I really need some advice. I've got a 13 year old son who fancies himself a hacker, and though he's quite a decent kid "in the real world", he's fallen into some pretty shady stuff online. Easily finds web info on how to hack our devices (wifi password mysteriously getting reset to default that he knows), gets around the parental software we've tried, Facebook chats with unknown men on the other side of the world, has seen porn videos, tries P2P downloads, downloading TOR browsers (and I think a whole linux-based Tor operating system that runs off a USB), and is currently looking into Kali and Bitcoin mining, etc.

So, I find out, and since I can't effectively block this, I lock down all laptops and devices, but it's like depriving a fish of water. I have to find some way to allow him to be on the computer safely (and hopefully keep him focused on reasonable topics like his Arduino coding), so I'm looking into stronger Parental Monitoring Software. Most get bad reviews, but the one that looks like it might work (as in he can't get around it) is Sniper Spy.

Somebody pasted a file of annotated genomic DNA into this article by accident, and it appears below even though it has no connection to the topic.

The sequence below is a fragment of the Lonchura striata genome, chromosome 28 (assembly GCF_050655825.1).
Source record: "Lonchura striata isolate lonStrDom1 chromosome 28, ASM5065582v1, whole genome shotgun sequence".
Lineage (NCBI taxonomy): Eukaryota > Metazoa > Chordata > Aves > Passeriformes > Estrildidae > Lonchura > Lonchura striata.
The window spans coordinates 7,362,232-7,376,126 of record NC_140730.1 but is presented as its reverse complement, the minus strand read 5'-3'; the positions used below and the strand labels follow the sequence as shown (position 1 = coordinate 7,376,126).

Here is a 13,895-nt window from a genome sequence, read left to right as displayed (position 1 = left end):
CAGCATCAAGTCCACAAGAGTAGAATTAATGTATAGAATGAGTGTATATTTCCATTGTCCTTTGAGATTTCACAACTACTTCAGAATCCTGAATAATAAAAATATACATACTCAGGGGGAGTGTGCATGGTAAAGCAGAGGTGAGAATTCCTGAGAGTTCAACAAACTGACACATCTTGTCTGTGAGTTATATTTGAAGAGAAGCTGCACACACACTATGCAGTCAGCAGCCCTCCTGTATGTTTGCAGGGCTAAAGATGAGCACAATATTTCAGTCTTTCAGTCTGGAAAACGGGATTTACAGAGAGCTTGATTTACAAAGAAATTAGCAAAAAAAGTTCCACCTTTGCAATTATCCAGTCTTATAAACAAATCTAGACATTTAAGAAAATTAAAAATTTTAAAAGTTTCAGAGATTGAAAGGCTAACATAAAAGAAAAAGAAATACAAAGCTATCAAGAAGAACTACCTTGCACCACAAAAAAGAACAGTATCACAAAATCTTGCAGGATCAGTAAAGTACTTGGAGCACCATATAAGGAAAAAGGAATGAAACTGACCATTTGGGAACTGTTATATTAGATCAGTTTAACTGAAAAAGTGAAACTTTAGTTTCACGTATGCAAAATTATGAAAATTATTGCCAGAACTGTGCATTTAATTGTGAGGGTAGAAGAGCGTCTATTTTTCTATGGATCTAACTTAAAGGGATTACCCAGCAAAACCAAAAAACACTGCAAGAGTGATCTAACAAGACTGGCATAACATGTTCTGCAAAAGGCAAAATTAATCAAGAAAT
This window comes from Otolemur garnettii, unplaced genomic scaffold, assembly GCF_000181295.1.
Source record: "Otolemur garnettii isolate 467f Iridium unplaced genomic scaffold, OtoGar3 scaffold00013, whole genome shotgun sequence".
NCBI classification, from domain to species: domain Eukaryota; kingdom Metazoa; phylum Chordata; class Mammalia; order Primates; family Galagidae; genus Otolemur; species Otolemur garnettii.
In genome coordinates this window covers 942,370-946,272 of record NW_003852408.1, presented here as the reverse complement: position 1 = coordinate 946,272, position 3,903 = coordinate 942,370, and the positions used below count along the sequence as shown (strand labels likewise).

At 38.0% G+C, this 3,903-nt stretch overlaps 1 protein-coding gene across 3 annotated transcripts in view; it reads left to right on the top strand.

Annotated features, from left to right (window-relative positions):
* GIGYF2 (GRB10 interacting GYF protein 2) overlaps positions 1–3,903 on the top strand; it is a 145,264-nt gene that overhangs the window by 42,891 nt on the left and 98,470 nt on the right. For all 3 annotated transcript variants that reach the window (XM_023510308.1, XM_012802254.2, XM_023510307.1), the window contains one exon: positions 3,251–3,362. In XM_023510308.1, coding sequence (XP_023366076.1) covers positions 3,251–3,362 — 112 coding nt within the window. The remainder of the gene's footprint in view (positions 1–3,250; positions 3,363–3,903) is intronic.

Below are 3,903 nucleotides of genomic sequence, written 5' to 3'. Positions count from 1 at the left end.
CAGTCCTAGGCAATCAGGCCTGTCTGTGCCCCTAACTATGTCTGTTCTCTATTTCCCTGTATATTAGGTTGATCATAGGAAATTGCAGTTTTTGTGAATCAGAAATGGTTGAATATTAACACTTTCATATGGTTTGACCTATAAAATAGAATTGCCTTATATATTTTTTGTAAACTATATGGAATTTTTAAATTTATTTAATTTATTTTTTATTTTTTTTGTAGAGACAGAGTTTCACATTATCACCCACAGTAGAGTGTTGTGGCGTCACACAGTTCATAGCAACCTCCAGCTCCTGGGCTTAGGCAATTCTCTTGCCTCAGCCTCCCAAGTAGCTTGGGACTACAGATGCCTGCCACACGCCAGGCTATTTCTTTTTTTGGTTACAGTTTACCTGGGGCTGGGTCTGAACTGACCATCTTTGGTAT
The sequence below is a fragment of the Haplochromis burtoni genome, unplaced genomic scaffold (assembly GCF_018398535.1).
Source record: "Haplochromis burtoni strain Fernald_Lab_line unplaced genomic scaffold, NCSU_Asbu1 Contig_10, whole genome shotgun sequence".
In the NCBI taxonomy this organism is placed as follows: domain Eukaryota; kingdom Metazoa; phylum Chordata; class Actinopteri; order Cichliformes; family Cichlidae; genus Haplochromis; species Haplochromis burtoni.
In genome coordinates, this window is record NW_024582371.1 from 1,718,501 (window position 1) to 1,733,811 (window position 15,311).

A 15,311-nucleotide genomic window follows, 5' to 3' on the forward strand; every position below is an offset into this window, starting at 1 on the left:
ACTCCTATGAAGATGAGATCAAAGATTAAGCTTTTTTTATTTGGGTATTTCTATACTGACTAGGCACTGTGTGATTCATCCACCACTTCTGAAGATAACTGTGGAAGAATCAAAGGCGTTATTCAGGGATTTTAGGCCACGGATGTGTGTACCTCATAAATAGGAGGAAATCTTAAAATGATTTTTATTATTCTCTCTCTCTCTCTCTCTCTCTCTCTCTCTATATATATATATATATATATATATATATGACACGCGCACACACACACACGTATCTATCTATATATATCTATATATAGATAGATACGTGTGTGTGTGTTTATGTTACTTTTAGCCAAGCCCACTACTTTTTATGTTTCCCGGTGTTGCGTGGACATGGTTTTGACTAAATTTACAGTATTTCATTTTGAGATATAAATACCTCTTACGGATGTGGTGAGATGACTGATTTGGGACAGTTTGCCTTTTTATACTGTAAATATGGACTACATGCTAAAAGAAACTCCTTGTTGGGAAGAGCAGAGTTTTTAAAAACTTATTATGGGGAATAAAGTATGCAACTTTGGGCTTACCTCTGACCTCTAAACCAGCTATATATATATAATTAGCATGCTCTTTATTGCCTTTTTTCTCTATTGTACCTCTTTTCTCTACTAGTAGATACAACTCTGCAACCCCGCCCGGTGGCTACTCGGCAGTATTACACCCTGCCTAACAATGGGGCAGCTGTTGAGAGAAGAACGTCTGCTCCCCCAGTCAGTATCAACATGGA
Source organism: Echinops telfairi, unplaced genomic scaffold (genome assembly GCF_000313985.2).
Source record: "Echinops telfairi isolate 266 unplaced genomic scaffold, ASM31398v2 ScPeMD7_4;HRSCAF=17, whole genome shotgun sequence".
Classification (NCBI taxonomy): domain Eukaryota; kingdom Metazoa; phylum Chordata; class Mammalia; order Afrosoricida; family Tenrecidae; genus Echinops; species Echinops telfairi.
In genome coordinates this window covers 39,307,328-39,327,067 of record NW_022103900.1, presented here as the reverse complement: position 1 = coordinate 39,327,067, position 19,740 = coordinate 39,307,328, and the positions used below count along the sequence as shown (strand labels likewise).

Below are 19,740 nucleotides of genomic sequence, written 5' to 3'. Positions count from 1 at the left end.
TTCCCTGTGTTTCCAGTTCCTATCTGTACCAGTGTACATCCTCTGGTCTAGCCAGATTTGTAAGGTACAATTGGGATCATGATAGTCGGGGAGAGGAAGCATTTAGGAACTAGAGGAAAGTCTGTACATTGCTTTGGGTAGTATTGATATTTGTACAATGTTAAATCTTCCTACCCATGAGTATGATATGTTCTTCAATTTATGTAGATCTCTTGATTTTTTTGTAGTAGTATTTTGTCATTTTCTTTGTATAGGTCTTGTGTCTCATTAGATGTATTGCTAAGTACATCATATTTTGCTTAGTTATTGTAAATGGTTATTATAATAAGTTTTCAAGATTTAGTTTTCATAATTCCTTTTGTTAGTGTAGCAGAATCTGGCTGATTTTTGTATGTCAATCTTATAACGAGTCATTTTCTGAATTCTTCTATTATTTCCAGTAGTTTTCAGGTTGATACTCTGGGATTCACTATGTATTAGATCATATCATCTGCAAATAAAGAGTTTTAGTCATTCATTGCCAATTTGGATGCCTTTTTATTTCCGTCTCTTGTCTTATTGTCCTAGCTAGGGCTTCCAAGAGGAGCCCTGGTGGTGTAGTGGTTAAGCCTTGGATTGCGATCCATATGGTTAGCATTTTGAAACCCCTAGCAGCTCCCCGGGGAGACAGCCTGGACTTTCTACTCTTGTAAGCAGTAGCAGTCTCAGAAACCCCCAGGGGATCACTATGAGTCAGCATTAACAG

Then I read the following: "You can simply attach SniperSpy to an e-mail or embed it into a Microsoft Word or Notepad document. Then send the file via e-mail and when it is opened, it will automatically install and not display any signs it is installed." Whoa! Isn't that how spyware works? Is this software legitimate? I really don't want to be the big secret spy , but I don't like what's happening online. School requires him to have a computer, and he needs to explore his techie passions somehow. Of course, I have let him know that he can only be on the computer if it's monitored, but is this software dangerous spyware? Will SpyBot, Malwarebytes, or Windows Defender simply remove this?

I know I'm opening myself up to major criticism of my parenting, but what would you do in my shoes?